The Stories Behind Iron Maiden's Artwork: Part Three

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Hammer recently gave the lowdown on all of the Derek Riggs artwork decorating Iron Maiden’s single sleeves from 1980 to 1989, which were printed as posters in the mag. We couldn’t leave the rest of them hanging, so here’s the SP on Riggsy’s remaining Maiden single sleeves from 1990 to 2000. (There’s no posters of these, they’re just for the website!)

HOLY SMOKE Released: 10th September 1990

After pushing Eddie through multiple conceptual surrealist tortures, the Holy Smoke sleeve was an unmistakeable assertion of No Prayer For The Dying’s ‘back to basics’ approach. A longhaired Eddie – back in jeans and T-shirt in the moonlit Hellish milieu of the Number Of The Beast era – standing on a mound of burning tellies tuned into the American TV evangelists who inspired so many metal lyrics in the late ‘80s (see Metallica’s Leper Messiah, Slayer’s Read Between The Lies, Ozzy’s Miracle Man), although their status as a ‘hot topic’ was a few years out of date in 1990, and we never got them in the UK anyway.

BRING YOUR DAUGHTER… TO THE SLAUGHTER Released 24th December 1990

Riggs embraced the cartoonish humour of the song with a host of creepy-crawly monsters (including a cameo for Sesame Street’s resident bin-based misanthrope, Oscar The Grouch) bursting out of the pavement round the back of a Maiden gig at the Paradise Club (a reference to the BBC crime drama that Bruce Dickinson had recently appeared in, awkwardly uttering unintentionally hilarious lines like “Life’s crap then you die”). Oh, and Eddie’s pulled Jessica Rabbit.

BE QUICK OR BE DEAD Released: 13th April 1992

A snarling Eddie clutching the head of a fat bloke against a backdrop of newspaper clippings, the first single from Fear Of The Dark has a rather low-budget look, although the combination of photo and painting was novel. The fat bloke was a reference to fraudster tycoon Robert Maxwell, the subject of the bottom-right headline. Quick and cheap but pointed and eye-catching, the album’s other singles, From Here To Eternity and Wasting Love, dispensed with Riggs – and even Eddie – entirely, and remain Iron Maiden’s most mystifyingly derisory sleeves.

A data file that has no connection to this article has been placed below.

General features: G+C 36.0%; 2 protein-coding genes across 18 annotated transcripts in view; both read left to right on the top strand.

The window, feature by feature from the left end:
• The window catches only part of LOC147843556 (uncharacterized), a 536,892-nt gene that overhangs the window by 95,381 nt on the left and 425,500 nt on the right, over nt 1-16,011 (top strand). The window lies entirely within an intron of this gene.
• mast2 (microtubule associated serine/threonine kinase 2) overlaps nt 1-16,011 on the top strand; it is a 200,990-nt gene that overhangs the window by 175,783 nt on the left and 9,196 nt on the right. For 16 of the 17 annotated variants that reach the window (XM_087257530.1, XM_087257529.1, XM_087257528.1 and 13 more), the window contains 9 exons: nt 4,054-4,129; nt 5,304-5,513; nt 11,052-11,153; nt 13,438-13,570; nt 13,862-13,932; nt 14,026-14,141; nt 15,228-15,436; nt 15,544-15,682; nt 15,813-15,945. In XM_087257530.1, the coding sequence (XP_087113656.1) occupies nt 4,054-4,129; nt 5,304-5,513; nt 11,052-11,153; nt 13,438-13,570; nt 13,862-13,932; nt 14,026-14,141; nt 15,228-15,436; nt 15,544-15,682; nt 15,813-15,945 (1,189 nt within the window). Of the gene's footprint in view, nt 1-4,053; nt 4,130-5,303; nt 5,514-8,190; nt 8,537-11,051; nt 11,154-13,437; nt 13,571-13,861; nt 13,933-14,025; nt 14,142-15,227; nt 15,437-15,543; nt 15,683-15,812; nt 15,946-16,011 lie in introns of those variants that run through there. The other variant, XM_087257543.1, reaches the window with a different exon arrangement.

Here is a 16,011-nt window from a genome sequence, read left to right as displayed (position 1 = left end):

**FEAR OF THE DARK… LIVE Released: 1st March 1993 **

A slavering Eddie plays Steve’s bass, in Steve’s West Ham colours and foot-on-monitor stance. It was an unusual idea; never had a member of the band identified himself so strongly with the mascot. “I painted this at the request of Steve Harris who wanted to associate himself with Eddie,” Derek Riggs reveals on derekriggs.com. “He actually wanted people to think that he was Eddie, or that Eddie was based on him in some way,” he adds incredulously. “Why would anybody want to do that?”

HALLOWED BE THY NAME… LIVE Released: 4th October 1993

Perhaps the answer’s in this mischievous image of Eddie as the Devil, skewering Bruce in Hell, comedically stirring up the bad blood surrounding Bruce’s departure (reminiscent of the rare Venezuelan sleeve for 1981’s Maiden Japan EP, where Eddie held up the severed head of departing frontman Paul Di’anno). “I thought they might give it to Bruce as a kind of farewell gift but they didn’t feel that way about it apparently,” Riggs comments. “A bit resentful are we boys?”

VIRUS Released: 2nd September 1996

Although the nightmarish CGI/prosthetic sleeves of _The X Factor _era – including the two CD releases of this seldom-discussed non-album single – were brilliant, they were on a darker level of alien body-horror than Riggs’s traditional lurid paint jobs. But on the Virus seven-inch, the artist got a chance to update the metaphysical head-shots of the Seventh Son era for the internet generation, elegantly dissolving Eddie’s ‘ead into a silicon chip.

THE ANGEL AND THE GAMBLER Released: 9th March 1998

Specifically CD2 of the two-CD set, a standard way of boosting single sales in the late ‘90s (the CD1 sleeve – a CGI Eddie head with dice – was even more rubbish than the song itself), depicting a green-skinned, top-hatted Eddie with wings and cane, inviting the viewer aboard Captain Edward’s Floating Mississippi Casino (careful though, the Grim Reaper’s on the top deck). To date this is the last Maiden single to feature a Derek Riggs Eddie – and if we’re honest, an Eddie by any other artist isn’t really Eddie at all.

THE WICKER MAN Unreleased!

Derek’s original composition for 2000’s The Wicker Man single – with Eddie’s face formed from the smoke of the titular burning figure as per the clouds of the Brave New World sleeve – was turned down by the band for reasons that haven’t been made public. You can kind of see why they went with Mark Wilkinson’s eventual Eddie-is-The-Wicker-Man sleeve, though; it’s a far simpler, more self-contained image, although the colours (and, of course, Eddie’s features) are much better realised here.